Even the most loyal football fans are questioning their support of the NFL this week. While a boycott might seem like a good course of action, it's not realistic to expect fans everywhere to stop supporting their teams because of the actions of one player, one team or one commissioner.
If sports fans want to take a stand against domestic violence in a powerful way that will undeniably have an impact, they should boycott Floyd Mayweather's fight this weekend. Particularly now, when domestic violence has taken over our daily news cycle, we should have a visceral reaction when a convicted abuser asks us to pay $78 apiece to watch him fight.
In July, Deadspin ran a detailed account of Mayweather's past transgressions, including two months spent in jail after the September 2010 assault of Josie Harris, with whom Mayweather has three children. And now, on top of multiple previous allegations comes a new lawsuit from former fiancée Shantel Jackson, who claims the boxer assaulted her multiple times during their seven-year relationship, kept her trapped in his home and publicly humiliated her after their breakup.
Seemingly unfazed by these latest allegations, Mayweather continues to prepare for Saturday's big fight (and big payday), with Showtime cameras following his every move. Meantime, Ray Rice -- let go by the Ravens on Monday after TMZ released a second video of his brutal assault on then-fiancée (now wife) Janay Palmer -- sits at home, out of a job, the focus of enormous public scrutiny.
The difference between Mayweather and Rice? A few minutes of grainy, black-and-white security footage.
The Ravens were forced to take action against Rice because his attack was right there on tape for all to see. Meantime, 49ers defensive lineman Ray McDonald, who is facing a domestic violence charge, and Panthers defensive end Greg Hardy, already found guilty of assault, both continue to suit up and play for their teams. And "Money" Mayweather collects paychecks and sells out arenas.
The message, then, is that domestic violence is an issue only if the act is captured on tape -- that the punches thrown all over the country in relative darkness are somehow less real, less painful (both emotionally and physically) because they happen in a private home, a parking lot or any other location not under surveillance.
On Tuesday, Mayweather said the NFL should have stuck with its original two-game suspension of Rice, despite the release of the latest video.
"I think there's a lot worse things that go on in other people's households," he said. "It's just not caught on video, if that's safe to say." (He later apologized for his comments.)
He also pointed to a lack of photographic or video evidence as proof of his own innocence. "Like I've said in the past, no bumps, no bruises, no nothing," he said. "With O.J. and Nicole, you seen pictures. With Chris Brown and Rihanna, you seen pictures. With [Chad] Ochocinco and Evelyn, you seen pictures. You guys have yet to see any pictures of a battered woman, a woman who says she was kicked and beaten [by me]. So I just live my life and try to stay positive and try to become a better person each and every day."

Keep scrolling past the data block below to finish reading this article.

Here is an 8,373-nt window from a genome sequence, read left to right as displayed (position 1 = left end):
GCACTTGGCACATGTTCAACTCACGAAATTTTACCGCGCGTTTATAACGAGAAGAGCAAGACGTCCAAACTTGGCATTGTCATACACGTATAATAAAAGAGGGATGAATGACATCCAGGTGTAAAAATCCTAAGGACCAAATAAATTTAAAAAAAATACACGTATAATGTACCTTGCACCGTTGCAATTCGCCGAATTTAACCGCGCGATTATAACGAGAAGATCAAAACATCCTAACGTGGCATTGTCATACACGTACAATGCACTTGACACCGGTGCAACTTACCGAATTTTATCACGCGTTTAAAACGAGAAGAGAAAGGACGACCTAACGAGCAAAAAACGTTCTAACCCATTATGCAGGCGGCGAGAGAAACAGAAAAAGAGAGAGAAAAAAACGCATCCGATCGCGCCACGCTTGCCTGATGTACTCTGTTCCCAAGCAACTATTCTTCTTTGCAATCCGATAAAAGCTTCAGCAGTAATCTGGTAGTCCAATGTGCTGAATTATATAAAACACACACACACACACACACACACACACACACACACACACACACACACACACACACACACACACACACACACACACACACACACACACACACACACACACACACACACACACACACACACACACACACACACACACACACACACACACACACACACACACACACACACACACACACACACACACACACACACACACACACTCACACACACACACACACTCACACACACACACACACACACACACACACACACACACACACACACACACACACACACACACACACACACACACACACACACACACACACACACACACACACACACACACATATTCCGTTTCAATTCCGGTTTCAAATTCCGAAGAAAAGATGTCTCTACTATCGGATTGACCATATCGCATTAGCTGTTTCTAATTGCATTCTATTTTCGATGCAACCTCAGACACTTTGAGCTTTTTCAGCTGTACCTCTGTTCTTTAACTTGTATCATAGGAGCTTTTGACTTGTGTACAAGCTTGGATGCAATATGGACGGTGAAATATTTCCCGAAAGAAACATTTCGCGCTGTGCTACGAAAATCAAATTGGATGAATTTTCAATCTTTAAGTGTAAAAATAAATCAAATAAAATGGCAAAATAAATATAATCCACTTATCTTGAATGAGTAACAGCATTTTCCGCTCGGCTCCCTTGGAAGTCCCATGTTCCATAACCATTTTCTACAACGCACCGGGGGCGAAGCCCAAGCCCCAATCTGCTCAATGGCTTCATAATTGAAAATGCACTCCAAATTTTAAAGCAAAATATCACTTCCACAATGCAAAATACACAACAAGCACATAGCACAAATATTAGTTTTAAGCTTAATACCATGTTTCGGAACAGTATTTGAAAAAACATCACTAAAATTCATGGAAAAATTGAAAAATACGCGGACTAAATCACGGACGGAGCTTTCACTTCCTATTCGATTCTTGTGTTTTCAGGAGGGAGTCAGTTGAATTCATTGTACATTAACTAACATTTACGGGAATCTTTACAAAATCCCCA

Mayweather isn't saying, "I didn't do it," but rather, "You didn't see me do it." It's an absurd defense, and yet it appears to be working -- for Mayweather, and for Hardy, and for McDonald, and for every other athlete who has been accused of domestic violence and escaped punishment.
Outrage is easy when you're faced with physical proof of the sickening reality of abuse.
Watching Rice deliver the punch, Palmer's head slamming against the railing before she falls to the floor, it's not hard to say, definitively, "What he did was wrong. I can no longer root for him." Somehow, hearing an account of Mayweather's history of abuse, even in detail, hasn't been enough to turn public opinion against the fighter in the same way.
How can one watch him box without picturing his fists pummeling not his opponent, but a defenseless woman? How can one acknowledge his fighting prowess without wondering how many women have fallen victim to it outside the ring?
There might not be videos of Mayweather's attacks, but he has pleaded guilty on several occasions. Even though we haven't witnessed his abuse firsthand, is he not deserving of the same criticism and exile that Rice faces?
Unlike Rice, Mayweather's character has been in question for as long as he's been famous. His public persona is egotistic, materialistic and bombastic, and his misogyny extends beyond physical abuse. In June he posted on Instagram: "How a female dresses is her advertisement. If a female shows half of her body, she's asking to be disrespected. If she dresses classy, expect to be treated like a lady. How you're addressed lies on your attire. Sexy is a spirit, not an outfit."
In his Showtime documentary in April, he compared women to cars, saying, "Even though you can't drive 10 cars at one time, you got people that got 10 cars. So you're able to keep maintenance on 10 cars. So I feel that as far as it comes to females, that same thing should apply. If you're able to take care of 20, then you should have 20."
In actions and in words, Mayweather has proved to be a despicable person, yet he skates by without major criticism or condemnation. It's time people stop excusing his crimes because of his skills in the ring.
Take a stand and boycott Mayweather. Tell your friends to do the same.